"In 1999, researcher Brent Taylor and colleagues conducted a carefully controlled study in which they tested the link between measles, mumps and rubella vaccination and the development of autism. They examined data on 498 children with autism and Autism like disorder. Records of children with autism in North Thames County, England, before 1988 (in 1988, measles, mumps and rubella vaccinations were introduced into the routine were selected for the study), and after. Taylor tested the prevalence of autism in each of the groups (among those who were vaccinated after 1988 and among those who were not vaccinated before 1988). He also checked at what age the child was diagnosed with autism. The scientist came to the following conclusions:

- The percentage of vaccinated children was the same among children with autism and among children without this disorder;

- No age differences were found , in which autism was diagnosed in vaccinated and unvaccinated children;

- The time interval from vaccination to the first symptoms of autism was different in each case (two, four or six months).

These findings do not support a biological link between vaccination and morbidity.

Other studies published by researcher Natalie Smith in the Journal of American Medical Association and studies published by researcher Hershel Jick, for the British Medical Journal, showed that more reported cases of autism among children are not associated with more frequent use of measles, mumps and rubella vaccines. "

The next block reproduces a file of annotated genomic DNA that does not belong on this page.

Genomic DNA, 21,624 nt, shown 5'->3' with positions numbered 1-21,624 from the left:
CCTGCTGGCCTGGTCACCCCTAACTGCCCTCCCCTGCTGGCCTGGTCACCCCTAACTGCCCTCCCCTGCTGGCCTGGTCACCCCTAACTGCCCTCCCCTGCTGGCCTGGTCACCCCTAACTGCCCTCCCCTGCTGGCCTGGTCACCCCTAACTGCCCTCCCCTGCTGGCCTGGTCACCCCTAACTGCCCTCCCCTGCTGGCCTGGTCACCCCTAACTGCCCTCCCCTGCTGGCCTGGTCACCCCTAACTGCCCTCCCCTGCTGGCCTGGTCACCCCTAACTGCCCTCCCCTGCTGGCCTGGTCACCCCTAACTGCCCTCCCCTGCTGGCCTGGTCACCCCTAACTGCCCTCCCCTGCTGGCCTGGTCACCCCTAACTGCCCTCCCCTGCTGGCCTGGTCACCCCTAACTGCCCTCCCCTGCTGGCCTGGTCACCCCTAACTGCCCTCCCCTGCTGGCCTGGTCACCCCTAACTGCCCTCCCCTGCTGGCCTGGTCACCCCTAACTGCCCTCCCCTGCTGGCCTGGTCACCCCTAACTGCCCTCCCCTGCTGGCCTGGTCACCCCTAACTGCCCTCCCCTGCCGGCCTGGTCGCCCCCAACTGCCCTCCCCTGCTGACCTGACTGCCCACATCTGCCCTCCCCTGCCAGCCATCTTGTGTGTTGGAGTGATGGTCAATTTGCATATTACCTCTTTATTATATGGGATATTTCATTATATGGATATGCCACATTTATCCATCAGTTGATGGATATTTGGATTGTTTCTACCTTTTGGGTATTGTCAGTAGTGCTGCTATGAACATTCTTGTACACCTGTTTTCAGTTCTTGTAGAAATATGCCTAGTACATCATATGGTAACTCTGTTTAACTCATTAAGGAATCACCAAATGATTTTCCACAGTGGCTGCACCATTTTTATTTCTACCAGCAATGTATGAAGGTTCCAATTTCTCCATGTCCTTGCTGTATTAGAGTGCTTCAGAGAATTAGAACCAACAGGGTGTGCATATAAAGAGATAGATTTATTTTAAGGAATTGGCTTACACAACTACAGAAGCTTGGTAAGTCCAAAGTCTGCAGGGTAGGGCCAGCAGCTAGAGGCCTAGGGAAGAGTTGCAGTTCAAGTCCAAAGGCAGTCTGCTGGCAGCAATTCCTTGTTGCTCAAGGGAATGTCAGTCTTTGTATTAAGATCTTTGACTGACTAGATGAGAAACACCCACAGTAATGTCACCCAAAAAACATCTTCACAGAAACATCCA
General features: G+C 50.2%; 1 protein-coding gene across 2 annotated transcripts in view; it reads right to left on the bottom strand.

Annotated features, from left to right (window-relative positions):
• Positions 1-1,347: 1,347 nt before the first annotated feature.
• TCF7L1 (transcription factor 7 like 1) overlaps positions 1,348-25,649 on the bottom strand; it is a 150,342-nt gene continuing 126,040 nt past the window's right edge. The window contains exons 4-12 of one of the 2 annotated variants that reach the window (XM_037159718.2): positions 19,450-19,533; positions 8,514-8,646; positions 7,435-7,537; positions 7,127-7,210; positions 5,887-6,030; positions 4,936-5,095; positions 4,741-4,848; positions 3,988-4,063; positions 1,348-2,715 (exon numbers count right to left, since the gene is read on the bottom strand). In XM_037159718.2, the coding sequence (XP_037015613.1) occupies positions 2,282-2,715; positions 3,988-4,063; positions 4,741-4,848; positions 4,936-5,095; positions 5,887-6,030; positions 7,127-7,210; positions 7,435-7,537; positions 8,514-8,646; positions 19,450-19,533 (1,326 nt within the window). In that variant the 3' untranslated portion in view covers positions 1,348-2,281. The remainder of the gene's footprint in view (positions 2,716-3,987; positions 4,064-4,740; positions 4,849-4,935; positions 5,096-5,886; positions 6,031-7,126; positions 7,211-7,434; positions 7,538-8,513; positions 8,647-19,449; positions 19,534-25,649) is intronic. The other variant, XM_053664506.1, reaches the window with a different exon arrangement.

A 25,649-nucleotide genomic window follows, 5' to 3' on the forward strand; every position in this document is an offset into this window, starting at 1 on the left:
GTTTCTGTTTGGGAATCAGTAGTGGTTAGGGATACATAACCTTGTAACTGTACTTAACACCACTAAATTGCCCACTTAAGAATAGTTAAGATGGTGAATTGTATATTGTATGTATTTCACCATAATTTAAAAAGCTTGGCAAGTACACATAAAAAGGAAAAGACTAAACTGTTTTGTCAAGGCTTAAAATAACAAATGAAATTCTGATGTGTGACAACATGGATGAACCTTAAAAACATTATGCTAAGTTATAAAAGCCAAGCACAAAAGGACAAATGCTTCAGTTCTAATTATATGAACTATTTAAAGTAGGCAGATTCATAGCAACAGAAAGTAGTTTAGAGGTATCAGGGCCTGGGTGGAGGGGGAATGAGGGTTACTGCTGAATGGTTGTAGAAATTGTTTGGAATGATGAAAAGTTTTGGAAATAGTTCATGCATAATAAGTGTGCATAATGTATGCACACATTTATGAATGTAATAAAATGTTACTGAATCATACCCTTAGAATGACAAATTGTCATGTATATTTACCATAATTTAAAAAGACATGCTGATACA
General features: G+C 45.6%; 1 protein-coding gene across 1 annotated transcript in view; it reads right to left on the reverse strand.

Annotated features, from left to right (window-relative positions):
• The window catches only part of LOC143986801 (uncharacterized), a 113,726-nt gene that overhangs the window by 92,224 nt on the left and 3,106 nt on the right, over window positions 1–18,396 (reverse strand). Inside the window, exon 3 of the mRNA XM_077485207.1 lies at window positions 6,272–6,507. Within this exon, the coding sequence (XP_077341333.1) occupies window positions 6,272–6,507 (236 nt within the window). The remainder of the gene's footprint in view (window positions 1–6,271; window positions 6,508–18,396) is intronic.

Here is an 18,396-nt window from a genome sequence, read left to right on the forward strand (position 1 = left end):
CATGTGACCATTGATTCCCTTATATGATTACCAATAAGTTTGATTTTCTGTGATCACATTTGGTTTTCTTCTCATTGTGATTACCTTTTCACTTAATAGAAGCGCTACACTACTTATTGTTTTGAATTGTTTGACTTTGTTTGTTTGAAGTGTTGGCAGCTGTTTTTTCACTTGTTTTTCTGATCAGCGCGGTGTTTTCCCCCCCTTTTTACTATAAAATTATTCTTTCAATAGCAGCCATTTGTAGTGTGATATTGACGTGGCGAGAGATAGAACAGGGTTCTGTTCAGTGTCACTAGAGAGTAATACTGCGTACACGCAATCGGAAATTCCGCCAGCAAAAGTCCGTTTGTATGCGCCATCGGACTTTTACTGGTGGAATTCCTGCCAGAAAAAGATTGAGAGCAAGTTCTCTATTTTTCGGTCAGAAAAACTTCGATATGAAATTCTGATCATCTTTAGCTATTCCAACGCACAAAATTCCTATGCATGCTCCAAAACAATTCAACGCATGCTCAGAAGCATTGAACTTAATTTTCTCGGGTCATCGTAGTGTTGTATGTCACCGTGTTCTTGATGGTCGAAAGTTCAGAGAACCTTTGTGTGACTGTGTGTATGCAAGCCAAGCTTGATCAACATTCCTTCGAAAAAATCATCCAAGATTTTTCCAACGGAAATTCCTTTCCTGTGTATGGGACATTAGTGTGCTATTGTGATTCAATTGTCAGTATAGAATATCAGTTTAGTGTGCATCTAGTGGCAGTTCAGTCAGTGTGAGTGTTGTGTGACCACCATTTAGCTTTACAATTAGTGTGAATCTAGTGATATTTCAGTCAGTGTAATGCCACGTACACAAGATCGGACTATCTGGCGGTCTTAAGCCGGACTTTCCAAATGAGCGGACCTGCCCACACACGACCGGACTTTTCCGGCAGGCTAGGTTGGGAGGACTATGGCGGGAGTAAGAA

I wrote all this because I was also interested in this problem. But I have no biological / medical education, so I just shared with you what I found myself. Better, nevertheless, to ask experienced specialists :)

Answer 7
March, 2021

There is a well-founded opinion of the scientific community that at 15% of consciously unvaccinated people, there is a risk of infection even for vaccinated people. After all, vaccination increases the number of antibodies that fight the virus, but does not save 100%. A large number of infected people around - the antibodies cannot cope, and the person gets sick. Another interesting point is that viruses can mutate. The more infected people, the more likely they can mutate, and the vaccine will not cope (unlikely, but is it quite possible?) If you are directly interested in this topic, then I advise you to watch the video about vaccination. Quite accessible explanations, after which there should be no questions and very striking examples.